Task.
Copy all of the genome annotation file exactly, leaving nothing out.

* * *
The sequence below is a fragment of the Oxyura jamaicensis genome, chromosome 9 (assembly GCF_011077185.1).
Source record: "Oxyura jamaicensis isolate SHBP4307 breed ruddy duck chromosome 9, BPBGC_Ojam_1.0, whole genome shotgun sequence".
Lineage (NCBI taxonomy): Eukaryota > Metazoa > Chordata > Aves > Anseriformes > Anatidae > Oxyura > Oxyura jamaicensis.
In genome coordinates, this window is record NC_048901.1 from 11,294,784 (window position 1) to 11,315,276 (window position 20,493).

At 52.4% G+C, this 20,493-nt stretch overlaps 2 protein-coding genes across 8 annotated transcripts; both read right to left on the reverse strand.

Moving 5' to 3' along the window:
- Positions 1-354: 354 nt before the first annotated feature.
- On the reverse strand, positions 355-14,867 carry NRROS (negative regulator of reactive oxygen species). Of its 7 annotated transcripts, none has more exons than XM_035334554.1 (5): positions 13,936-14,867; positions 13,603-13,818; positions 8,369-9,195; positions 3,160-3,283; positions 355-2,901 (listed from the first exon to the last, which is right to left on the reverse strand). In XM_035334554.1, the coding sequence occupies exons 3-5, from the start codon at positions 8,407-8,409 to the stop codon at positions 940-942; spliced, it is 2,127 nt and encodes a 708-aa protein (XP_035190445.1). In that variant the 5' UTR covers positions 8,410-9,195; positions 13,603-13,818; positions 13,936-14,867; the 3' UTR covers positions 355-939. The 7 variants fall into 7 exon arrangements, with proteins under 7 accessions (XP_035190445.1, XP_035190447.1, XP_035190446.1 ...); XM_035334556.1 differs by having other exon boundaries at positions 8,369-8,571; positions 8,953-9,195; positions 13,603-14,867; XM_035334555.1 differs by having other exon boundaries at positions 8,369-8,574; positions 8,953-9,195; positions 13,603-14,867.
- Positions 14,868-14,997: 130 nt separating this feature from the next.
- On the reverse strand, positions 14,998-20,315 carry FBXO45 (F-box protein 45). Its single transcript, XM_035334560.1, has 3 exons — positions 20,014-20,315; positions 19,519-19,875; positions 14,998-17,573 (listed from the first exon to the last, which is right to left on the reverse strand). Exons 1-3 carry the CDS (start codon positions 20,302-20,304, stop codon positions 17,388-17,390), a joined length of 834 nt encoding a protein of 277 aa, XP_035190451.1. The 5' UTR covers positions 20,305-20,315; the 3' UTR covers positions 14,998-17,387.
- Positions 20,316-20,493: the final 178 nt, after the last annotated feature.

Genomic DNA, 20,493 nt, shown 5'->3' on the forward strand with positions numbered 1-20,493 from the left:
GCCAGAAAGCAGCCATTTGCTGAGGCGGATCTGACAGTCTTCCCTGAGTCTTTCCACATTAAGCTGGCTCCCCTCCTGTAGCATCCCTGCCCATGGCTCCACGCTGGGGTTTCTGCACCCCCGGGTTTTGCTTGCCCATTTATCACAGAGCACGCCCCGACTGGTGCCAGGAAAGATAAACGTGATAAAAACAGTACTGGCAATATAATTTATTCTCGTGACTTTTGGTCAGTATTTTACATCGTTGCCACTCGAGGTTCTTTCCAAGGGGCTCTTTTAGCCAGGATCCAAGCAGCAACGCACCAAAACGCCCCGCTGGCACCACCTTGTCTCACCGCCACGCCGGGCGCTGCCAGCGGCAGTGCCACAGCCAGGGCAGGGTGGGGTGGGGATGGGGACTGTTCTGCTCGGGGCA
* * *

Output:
The sequence below is a fragment of the Oxyura jamaicensis genome, chromosome 9 (assembly GCF_011077185.1).
Source record: "Oxyura jamaicensis isolate SHBP4307 breed ruddy duck chromosome 9, BPBGC_Ojam_1.0, whole genome shotgun sequence".
Lineage (NCBI taxonomy): Eukaryota > Metazoa > Chordata > Aves > Anseriformes > Anatidae > Oxyura > Oxyura jamaicensis.
In genome coordinates, this window is record NC_048901.1 from 11,294,784 (window position 1) to 11,315,276 (window position 20,493).

At 52.4% G+C, this 20,493-nt stretch overlaps 2 protein-coding genes across 8 annotated transcripts; both read right to left on the reverse strand.

Moving 5' to 3' along the window:
- Positions 1-354: 354 nt before the first annotated feature.
- On the reverse strand, positions 355-14,867 carry NRROS (negative regulator of reactive oxygen species). Of its 7 annotated transcripts, none has more exons than XM_035334554.1 (5): positions 13,936-14,867; positions 13,603-13,818; positions 8,369-9,195; positions 3,160-3,283; positions 355-2,901 (listed from the first exon to the last, which is right to left on the reverse strand). In XM_035334554.1, the coding sequence occupies exons 3-5, from the start codon at positions 8,407-8,409 to the stop codon at positions 940-942; spliced, it is 2,127 nt and encodes a 708-aa protein (XP_035190445.1). In that variant the 5' UTR covers positions 8,410-9,195; positions 13,603-13,818; positions 13,936-14,867; the 3' UTR covers positions 355-939. The 7 variants fall into 7 exon arrangements, with proteins under 7 accessions (XP_035190445.1, XP_035190447.1, XP_035190446.1 ...); XM_035334556.1 differs by having other exon boundaries at positions 8,369-8,571; positions 8,953-9,195; positions 13,603-14,867; XM_035334555.1 differs by having other exon boundaries at positions 8,369-8,574; positions 8,953-9,195; positions 13,603-14,867.
- Positions 14,868-14,997: 130 nt separating this feature from the next.
- On the reverse strand, positions 14,998-20,315 carry FBXO45 (F-box protein 45). Its single transcript, XM_035334560.1, has 3 exons — positions 20,014-20,315; positions 19,519-19,875; positions 14,998-17,573 (listed from the first exon to the last, which is right to left on the reverse strand). Exons 1-3 carry the CDS (start codon positions 20,302-20,304, stop codon positions 17,388-17,390), a joined length of 834 nt encoding a protein of 277 aa, XP_035190451.1. The 5' UTR covers positions 20,305-20,315; the 3' UTR covers positions 14,998-17,387.
- Positions 20,316-20,493: the final 178 nt, after the last annotated feature.

Genomic DNA, 20,493 nt, shown 5'->3' on the forward strand with positions numbered 1-20,493 from the left:
GCCAGAAAGCAGCCATTTGCTGAGGCGGATCTGACAGTCTTCCCTGAGTCTTTCCACATTAAGCTGGCTCCCCTCCTGTAGCATCCCTGCCCATGGCTCCACGCTGGGGTTTCTGCACCCCCGGGTTTTGCTTGCCCATTTATCACAGAGCACGCCCCGACTGGTGCCAGGAAAGATAAACGTGATAAAAACAGTACTGGCAATATAATTTATTCTCGTGACTTTTGGTCAGTATTTTACATCGTTGCCACTCGAGGTTCTTTCCAAGGGGCTCTTTTAGCCAGGATCCAAGCAGCAACGCACCAAAACGCCCCGCTGGCACCACCTTGTCTCACCGCCACGCCGGGCGCTGCCAGCGGCAGTGCCACAGCCAGGGCAGGGTGGGGTGGGGATGGGGACTGTTCTGCTCGGGGCA